Canopy 2.0.1 is a limited release for users who want to prepare for the full release in Canopy 2.1, and/or use Canopy with Python 3.5 or 2.7 only (not both).
Please read the original list of known issues in the Canopy 2.0.1 release notes.
Other known issues:
- Upgrading from Canopy 1. Because Canopy 2 uses a simpler architecture than Canopy 1, it's not possible to upgrade within the Canopy application. Instead, it's necessary to do a complete uninstall and removal of Canopy 1 before installing Canopy 2. Please see the article "Updating from Canopy v1 to Canopy v2".
- See the article "Python 3.5 in Canopy 2.0 - 'No module named PyQt4' error". For most users, the solution is simply to install PyQt in the Package Manager.
- Canopy's Data Import Tool does not yet support Python 3.
- There is no Linux version of Canopy 2.0. Canopy 2.1 will provide a 64-bit RHEL6+ installer. (The RHEL5+ installer for Canopy 1.7 was the last Canopy installer for RHEL5.) The Enthought Deployment Manager (EDM) can be used now to install both RHEL5+ or RHEL6+ command-line Enthought Python environments.
- When creating a new Jupyter notebook from the Canopy File menu, if you rename the notebook (e.g. from "Untitled") the notebook will not be created, and the Canopy bug reporter might pop up with the error:
. (There's no need to submit the bug report as it has already been fixed for Canopy 2.1, thanks!)
ValueError: No JSON object could be decoded
The workaround in Canopy 2.0 is to temporarily keep the default notebook name, then rename it in the Jupyter Notebook's File menu. To reopen this renamed notebook later from Canopy requires a few extra steps (first time only):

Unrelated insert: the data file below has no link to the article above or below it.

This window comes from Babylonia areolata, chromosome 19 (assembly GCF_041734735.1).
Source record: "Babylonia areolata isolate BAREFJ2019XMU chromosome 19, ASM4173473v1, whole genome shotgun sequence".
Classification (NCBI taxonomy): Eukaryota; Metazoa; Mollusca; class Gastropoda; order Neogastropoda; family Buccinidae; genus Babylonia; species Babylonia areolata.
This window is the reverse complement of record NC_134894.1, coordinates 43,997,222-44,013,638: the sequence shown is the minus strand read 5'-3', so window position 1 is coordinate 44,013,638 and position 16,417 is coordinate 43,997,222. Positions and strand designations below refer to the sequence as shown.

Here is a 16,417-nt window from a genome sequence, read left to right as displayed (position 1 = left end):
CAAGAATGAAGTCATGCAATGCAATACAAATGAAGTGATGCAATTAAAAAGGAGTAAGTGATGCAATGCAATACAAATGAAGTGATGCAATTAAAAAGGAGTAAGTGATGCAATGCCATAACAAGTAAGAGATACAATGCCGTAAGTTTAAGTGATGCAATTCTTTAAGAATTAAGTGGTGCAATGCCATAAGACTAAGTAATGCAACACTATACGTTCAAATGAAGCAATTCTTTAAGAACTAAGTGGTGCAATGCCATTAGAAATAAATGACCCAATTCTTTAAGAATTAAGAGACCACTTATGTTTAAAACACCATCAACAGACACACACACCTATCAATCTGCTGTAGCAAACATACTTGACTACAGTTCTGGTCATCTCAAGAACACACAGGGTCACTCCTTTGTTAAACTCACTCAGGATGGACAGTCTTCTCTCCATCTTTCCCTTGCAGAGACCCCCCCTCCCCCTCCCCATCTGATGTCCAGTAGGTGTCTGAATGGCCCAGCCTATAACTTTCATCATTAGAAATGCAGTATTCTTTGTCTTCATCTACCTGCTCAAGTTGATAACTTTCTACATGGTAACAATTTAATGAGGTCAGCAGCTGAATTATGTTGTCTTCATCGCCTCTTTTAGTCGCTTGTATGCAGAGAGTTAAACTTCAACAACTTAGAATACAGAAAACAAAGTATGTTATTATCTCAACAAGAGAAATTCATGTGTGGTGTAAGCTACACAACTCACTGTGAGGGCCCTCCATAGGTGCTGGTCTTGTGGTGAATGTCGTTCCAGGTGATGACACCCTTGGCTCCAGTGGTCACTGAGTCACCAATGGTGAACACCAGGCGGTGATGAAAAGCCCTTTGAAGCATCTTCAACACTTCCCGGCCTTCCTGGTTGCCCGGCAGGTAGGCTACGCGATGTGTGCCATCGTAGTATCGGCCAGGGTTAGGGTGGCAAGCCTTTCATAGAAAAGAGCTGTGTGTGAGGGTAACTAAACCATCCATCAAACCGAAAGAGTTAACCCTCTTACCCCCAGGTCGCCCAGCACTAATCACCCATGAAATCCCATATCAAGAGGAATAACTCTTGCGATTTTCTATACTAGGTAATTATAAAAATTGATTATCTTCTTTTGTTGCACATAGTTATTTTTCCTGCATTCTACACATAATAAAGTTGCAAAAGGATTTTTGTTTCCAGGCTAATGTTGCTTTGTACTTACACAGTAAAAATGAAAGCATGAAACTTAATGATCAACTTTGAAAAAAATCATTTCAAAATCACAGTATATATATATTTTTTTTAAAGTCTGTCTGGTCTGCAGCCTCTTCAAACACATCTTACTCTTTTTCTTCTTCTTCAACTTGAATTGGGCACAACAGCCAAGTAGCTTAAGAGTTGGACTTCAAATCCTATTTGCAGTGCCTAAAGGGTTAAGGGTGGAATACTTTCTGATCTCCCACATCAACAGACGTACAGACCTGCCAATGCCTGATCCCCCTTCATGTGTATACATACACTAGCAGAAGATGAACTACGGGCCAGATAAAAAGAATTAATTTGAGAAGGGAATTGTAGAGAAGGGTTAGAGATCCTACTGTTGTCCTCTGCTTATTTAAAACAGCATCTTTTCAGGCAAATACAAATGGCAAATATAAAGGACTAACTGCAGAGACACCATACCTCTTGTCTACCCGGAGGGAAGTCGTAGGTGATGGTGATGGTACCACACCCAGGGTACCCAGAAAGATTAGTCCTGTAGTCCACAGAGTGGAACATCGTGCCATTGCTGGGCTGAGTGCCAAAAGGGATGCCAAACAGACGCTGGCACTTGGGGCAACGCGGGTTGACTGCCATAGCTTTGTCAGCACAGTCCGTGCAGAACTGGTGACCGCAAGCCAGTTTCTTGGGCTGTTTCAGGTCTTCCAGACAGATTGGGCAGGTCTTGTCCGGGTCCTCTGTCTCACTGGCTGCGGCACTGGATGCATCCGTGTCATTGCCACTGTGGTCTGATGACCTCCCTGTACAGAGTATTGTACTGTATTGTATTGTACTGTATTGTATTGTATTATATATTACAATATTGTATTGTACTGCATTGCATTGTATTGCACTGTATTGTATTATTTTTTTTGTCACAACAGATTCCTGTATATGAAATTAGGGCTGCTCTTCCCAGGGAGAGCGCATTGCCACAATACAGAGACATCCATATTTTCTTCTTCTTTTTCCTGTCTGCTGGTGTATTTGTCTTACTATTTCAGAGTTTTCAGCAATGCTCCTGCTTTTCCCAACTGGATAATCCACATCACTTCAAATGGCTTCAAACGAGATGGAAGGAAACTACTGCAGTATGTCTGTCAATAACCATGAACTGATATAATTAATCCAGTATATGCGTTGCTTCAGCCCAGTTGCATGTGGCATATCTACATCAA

- Right click on the original name of this notebook (e.g. "Untitled2") in the Canopy File Browser.
- Select the command "Add directory as Top Level". This will add a new "Notebooks" directory to the File Browser.
- Click on the arrow to expand this newly added "Notebooks" directory in the File Browser.
- You will see your renamed notebook in this directory.
- Canopy 2.0 supports either Python 2.7 or Python 3.5, but not both. If you install one Python version, you must manually remove its User Python environment before you can use the other Python version.
For example, if you install Canopy 2.0's Python 2.7 installer, use it, and then install Canopy 2.0's Python 3.5 installer, you'll still be using Python 2.7 in your User Python environment, until you manually remove it. To manually remove your User Python environment in Canopy 2.0, see the article "Uninstalling and resetting Canopy v2". In the section for your operating system, go to Step 4, and do the first part (delete the edm directory). Then, after you restart Canopy, you'll be using Python 3.5.
Dynamically choosing either Python 2.7 or 3.6 will be supported in Canopy 2.1. Using multiple Python versions and environments and switching easily between them will be supported in Canopy 2.2.